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While many animals take a long winter rest, bald eagles take to the skies. Wildlife watchers flock to Wisconsin to spy North America’s largest population of wintering eagles. The greatest concentration of the majestic birds is found at locks, dams and power plants along the Mississippi and Wisconsin rivers. Top watching spots are Sauk City and Prairie du Sac, where the waters of the Wisconsin River flowing below the Prairie du Sac dam seldom freeze, making fish available as food for the birds. Head to Cassville and the Mississippi River for Bald Eagle Days, Jan. 29-30. Visitors can enjoy guided bus tours to prime sighting locations and other programs and exhibits devoted to the birds.  more...

 



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Cougars may prowl Michigan

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SLEEPING BEAR DUNES NATIONAL LAKESHORE, Mich. -- Chief ranger Larry Johnson was driving to a movie with his wife in June when he saw something he never expected to see here near the shores of Lake Michigan -- a mountain lion.

The cougar was crossing Highway 22, gliding smoothly and confidently as if on roller blades. It disappeared into a patch of red pine trees, not far from a house and a mailbox.

"I knew immediately what it was," said Johnson, a National Park Service ranger who has worked at seven parks over 21 years. "Still, you ask yourself: 'Could it really be what I think it is?' "   more...

 



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Otters make recovery in Ohio

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River otters have come a long way in Ohio.

The first 13 otters released in Ohio did not fare well at the Grand River Wildlife Area in Trumbull County in 1986 and 1987. They suffered internal injuries being captured in Arkansas and nearly all died.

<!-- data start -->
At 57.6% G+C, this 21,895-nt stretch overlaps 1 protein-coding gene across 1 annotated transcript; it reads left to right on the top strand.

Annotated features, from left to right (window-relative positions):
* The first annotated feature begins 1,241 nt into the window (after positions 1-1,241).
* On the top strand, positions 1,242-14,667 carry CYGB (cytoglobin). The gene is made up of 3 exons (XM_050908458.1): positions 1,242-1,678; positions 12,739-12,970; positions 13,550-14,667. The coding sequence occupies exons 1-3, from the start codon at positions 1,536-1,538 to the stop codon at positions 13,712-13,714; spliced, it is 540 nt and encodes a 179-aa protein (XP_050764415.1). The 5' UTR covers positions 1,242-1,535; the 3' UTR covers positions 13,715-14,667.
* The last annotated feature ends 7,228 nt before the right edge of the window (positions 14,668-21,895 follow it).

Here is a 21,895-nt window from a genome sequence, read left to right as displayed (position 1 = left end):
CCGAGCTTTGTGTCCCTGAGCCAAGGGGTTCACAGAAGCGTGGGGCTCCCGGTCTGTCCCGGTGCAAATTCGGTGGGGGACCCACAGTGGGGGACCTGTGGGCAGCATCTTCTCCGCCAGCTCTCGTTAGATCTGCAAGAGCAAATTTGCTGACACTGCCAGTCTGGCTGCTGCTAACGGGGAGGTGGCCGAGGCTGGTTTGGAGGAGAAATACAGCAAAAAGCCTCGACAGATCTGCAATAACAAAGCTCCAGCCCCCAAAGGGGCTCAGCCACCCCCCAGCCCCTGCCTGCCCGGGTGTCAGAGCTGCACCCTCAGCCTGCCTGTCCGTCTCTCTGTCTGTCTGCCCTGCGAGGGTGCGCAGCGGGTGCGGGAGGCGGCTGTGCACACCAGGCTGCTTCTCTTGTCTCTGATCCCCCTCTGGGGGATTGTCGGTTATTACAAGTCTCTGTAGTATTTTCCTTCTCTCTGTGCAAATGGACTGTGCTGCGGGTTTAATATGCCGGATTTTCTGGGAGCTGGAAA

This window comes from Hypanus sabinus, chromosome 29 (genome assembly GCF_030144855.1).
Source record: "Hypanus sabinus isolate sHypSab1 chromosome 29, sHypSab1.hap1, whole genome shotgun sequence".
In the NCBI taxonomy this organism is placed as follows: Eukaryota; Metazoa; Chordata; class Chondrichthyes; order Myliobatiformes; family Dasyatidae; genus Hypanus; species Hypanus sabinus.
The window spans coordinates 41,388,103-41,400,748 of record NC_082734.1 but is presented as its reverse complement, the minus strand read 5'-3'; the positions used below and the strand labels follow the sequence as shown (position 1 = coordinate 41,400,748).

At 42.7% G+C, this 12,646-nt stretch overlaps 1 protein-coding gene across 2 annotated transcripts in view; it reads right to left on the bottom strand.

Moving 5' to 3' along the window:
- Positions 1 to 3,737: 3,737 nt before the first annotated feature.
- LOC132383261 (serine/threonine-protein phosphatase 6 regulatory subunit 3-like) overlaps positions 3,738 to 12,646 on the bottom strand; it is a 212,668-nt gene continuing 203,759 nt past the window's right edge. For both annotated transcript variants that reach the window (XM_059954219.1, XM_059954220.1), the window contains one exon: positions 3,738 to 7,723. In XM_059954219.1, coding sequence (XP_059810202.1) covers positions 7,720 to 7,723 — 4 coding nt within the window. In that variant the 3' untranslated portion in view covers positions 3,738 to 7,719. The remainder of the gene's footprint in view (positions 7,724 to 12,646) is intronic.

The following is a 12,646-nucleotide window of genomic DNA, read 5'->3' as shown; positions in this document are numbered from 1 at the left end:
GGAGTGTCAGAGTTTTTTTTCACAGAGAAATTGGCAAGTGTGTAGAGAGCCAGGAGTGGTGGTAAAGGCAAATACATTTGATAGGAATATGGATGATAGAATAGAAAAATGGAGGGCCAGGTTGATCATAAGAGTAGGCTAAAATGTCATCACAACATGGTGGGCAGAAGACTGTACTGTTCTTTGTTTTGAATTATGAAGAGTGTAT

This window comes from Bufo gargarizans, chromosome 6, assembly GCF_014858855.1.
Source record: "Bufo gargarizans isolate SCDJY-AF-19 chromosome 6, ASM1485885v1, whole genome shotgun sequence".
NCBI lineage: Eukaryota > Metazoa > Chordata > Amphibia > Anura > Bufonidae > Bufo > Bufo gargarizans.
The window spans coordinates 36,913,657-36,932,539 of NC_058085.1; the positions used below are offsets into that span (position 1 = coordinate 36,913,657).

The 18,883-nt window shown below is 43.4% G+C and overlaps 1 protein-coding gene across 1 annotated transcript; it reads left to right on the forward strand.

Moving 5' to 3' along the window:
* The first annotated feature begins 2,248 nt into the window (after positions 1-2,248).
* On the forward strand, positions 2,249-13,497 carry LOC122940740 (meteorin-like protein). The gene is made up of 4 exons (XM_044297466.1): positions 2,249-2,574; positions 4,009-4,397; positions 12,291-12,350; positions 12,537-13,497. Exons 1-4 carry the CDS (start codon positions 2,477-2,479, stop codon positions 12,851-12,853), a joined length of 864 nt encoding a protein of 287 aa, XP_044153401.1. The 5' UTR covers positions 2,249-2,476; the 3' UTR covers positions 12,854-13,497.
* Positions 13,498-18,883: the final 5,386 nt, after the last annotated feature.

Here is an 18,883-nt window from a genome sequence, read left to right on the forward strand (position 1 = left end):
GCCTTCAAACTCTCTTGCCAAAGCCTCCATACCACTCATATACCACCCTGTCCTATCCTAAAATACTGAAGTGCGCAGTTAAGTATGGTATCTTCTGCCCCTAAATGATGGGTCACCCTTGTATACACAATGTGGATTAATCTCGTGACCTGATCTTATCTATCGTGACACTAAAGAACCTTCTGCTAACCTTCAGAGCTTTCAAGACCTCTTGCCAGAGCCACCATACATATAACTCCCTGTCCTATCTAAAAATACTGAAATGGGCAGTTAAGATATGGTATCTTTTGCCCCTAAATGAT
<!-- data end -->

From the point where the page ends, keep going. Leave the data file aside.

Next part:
It was an inauspicious start for Ohio's first attempt to reintroduce a species that was endangered in the state.

From 1988 through 1993, the Ohio Division of Wildlife released 110 additional otters from Louisiana. They were released along Killbuck Creek on the Wayne-Holmes county line and three other locations in eastern Ohio. The numbers slowly grew.

Today river otters have made such a remarkable recovery that the Ohio Division of Wildlife wants to allow limited trapping of them.   more...

 



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Hooked on quack

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Like Joshua Bell with a violin, Branford Marsalis with a saxophone, Yo-Yo Ma with a cello, or even Van Cliburn with a piano, Tony Workman practices regularly in anticipation of a virtuoso performance.

The others are professional musicians.

Workman blows duck calls, but to him there’s not much difference.

“I honestly believe a duck call is like a musical instrument,” the Fort Wayne resident said.

Stick a duck call in his mouth and Workman can pound out a melody that transitions breathlessly back and forth from an ear-splitting squeal to the staccato chuckling of hen mallards resting on a pond.   more...

 



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Homeowners, landscapers seek a perfect goose-chaser

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Fishing line strung across a pond. Recordings of wolves and foxes. A loud cannon or a hand-held laser gun. A floating alligator head decoy.

Those are some of the methods that aggravated homeowners and landscapers have turned to in their efforts to keep away geese and the mess they leave behind.

The birds number more than 100,000 in Indiana, and more than 4 million in the United States. Many schools, parks, golf courses and neighborhoods are plagued with the birds' Tootsie-Roll-size droppings, which cling to shoes like clumps of grease.   more...

 



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Healthy return, but it's too soon to cut protections